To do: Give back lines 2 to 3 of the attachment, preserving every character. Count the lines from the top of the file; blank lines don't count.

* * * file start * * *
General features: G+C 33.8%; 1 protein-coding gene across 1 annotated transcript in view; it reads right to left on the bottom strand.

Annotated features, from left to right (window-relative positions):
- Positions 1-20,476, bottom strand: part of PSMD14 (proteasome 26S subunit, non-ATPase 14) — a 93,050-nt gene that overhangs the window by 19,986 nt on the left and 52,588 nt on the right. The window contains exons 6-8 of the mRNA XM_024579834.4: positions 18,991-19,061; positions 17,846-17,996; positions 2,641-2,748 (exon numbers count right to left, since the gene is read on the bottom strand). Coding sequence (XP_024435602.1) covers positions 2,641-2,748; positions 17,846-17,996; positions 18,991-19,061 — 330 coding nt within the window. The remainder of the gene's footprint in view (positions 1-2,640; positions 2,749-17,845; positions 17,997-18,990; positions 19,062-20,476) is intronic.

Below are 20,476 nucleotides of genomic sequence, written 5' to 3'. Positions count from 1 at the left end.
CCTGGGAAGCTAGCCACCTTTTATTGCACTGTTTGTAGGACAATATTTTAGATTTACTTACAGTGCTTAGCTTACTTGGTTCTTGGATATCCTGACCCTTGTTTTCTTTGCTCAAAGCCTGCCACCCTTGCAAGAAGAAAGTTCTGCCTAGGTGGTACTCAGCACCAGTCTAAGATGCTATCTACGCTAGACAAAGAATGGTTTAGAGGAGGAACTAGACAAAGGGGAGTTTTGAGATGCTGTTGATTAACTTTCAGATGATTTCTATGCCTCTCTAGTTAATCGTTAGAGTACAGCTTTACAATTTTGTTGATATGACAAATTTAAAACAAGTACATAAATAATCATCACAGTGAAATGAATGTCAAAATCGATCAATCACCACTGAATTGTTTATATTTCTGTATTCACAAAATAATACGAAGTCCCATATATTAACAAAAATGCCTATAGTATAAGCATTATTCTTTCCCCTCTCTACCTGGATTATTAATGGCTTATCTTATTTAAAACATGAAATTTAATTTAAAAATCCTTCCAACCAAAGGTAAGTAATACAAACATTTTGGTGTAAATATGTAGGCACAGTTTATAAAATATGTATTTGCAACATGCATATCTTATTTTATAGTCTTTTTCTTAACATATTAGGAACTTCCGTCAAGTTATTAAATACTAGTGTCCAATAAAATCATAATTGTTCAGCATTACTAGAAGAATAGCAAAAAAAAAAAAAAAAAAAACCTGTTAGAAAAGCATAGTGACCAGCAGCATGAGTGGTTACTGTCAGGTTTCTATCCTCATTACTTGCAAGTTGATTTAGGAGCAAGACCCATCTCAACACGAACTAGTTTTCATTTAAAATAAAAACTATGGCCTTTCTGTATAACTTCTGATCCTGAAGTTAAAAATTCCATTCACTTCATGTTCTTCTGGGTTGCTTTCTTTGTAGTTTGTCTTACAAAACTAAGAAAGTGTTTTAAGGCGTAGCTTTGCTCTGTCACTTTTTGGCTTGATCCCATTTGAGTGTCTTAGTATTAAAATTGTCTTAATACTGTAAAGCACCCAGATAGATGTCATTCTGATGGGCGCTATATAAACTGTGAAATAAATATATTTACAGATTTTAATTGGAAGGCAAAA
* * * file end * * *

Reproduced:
Annotated features, from left to right (window-relative positions):
- Positions 1-20,476, bottom strand: part of PSMD14 (proteasome 26S subunit, non-ATPase 14) — a 93,050-nt gene that overhangs the window by 19,986 nt on the left and 52,588 nt on the right. The window contains exons 6-8 of the mRNA XM_024579834.4: positions 18,991-19,061; positions 17,846-17,996; positions 2,641-2,748 (exon numbers count right to left, since the gene is read on the bottom strand). Coding sequence (XP_024435602.1) covers positions 2,641-2,748; positions 17,846-17,996; positions 18,991-19,061 — 330 coding nt within the window. The remainder of the gene's footprint in view (positions 1-2,640; positions 2,749-17,845; positions 17,997-18,990; positions 19,062-20,476) is intronic.